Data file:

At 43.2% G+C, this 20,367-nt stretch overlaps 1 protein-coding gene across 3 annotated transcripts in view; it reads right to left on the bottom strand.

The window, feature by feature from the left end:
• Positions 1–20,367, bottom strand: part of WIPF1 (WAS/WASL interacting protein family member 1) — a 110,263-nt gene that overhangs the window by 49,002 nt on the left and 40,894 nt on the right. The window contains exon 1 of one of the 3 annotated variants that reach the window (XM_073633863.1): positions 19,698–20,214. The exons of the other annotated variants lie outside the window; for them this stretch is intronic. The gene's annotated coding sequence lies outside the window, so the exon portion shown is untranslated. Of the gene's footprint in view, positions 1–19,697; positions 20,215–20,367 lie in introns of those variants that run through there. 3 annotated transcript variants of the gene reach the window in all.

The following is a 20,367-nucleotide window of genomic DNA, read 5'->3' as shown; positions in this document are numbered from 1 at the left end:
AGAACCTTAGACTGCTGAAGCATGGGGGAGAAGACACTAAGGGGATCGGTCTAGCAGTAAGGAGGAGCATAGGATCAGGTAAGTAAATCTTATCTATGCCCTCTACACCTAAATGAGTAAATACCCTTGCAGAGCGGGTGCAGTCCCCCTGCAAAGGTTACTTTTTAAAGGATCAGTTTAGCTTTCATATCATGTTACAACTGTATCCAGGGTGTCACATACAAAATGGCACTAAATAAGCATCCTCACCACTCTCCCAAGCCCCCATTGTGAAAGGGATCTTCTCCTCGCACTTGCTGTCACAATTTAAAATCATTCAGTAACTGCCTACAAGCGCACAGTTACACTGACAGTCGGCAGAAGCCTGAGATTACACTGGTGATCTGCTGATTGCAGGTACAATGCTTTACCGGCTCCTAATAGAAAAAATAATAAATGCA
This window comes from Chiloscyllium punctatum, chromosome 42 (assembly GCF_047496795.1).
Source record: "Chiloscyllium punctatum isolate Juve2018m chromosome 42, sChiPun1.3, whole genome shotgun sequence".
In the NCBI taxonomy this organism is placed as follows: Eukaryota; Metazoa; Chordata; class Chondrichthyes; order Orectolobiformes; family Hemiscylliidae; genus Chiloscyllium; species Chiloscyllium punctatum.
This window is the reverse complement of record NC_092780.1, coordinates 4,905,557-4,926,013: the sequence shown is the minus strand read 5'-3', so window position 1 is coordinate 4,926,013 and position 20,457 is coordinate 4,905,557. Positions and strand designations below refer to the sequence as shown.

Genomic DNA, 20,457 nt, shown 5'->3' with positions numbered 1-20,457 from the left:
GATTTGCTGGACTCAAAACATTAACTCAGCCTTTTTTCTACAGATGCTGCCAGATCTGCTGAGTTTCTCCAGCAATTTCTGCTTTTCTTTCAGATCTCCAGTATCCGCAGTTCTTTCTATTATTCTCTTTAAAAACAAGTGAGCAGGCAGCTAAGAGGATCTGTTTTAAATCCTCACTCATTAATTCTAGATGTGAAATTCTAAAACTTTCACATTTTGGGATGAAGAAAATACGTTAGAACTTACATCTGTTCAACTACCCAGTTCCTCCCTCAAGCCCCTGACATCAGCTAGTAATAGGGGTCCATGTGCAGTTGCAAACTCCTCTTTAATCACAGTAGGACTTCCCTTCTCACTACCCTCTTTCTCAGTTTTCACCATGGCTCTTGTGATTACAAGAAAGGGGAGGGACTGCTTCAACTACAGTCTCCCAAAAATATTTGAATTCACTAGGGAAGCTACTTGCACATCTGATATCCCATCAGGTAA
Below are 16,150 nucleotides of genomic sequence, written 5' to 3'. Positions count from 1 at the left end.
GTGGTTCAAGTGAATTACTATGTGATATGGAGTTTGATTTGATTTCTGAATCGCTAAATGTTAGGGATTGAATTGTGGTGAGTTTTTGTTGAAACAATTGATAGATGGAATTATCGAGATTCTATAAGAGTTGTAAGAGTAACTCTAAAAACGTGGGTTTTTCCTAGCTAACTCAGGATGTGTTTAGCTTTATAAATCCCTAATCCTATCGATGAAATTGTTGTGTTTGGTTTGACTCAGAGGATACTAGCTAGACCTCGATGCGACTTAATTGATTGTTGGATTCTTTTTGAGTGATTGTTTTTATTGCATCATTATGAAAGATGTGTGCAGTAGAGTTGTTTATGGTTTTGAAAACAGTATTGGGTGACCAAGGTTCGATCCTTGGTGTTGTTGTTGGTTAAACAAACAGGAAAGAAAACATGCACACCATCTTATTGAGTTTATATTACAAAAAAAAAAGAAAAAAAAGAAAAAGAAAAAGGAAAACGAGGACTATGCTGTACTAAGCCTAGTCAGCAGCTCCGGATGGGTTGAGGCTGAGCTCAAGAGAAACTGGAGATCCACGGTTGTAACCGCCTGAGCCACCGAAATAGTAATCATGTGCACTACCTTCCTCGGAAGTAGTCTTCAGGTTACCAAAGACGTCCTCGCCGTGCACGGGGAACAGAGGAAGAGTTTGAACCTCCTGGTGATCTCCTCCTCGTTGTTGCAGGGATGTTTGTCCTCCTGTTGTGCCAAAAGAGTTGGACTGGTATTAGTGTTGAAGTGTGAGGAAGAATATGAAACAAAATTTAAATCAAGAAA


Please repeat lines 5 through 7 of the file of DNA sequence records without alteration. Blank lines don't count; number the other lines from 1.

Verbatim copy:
AGAACCTTAGACTGCTGAAGCATGGGGGAGAAGACACTAAGGGGATCGGTCTAGCAGTAAGGAGGAGCATAGGATCAGGTAAGTAAATCTTATCTATGCCCTCTACACCTAAATGAGTAAATACCCTTGCAGAGCGGGTGCAGTCCCCCTGCAAAGGTTACTTTTTAAAGGATCAGTTTAGCTTTCATATCATGTTACAACTGTATCCAGGGTGTCACATACAAAATGGCACTAAATAAGCATCCTCACCACTCTCCCAAGCCCCCATTGTGAAAGGGATCTTCTCCTCGCACTTGCTGTCACAATTTAAAATCATTCAGTAACTGCCTACAAGCGCACAGTTACACTGACAGTCGGCAGAAGCCTGAGATTACACTGGTGATCTGCTGATTGCAGGTACAATGCTTTACCGGCTCCTAATAGAAAAAATAATAAATGCA
This window comes from Chiloscyllium punctatum, chromosome 42 (assembly GCF_047496795.1).
Source record: "Chiloscyllium punctatum isolate Juve2018m chromosome 42, sChiPun1.3, whole genome shotgun sequence".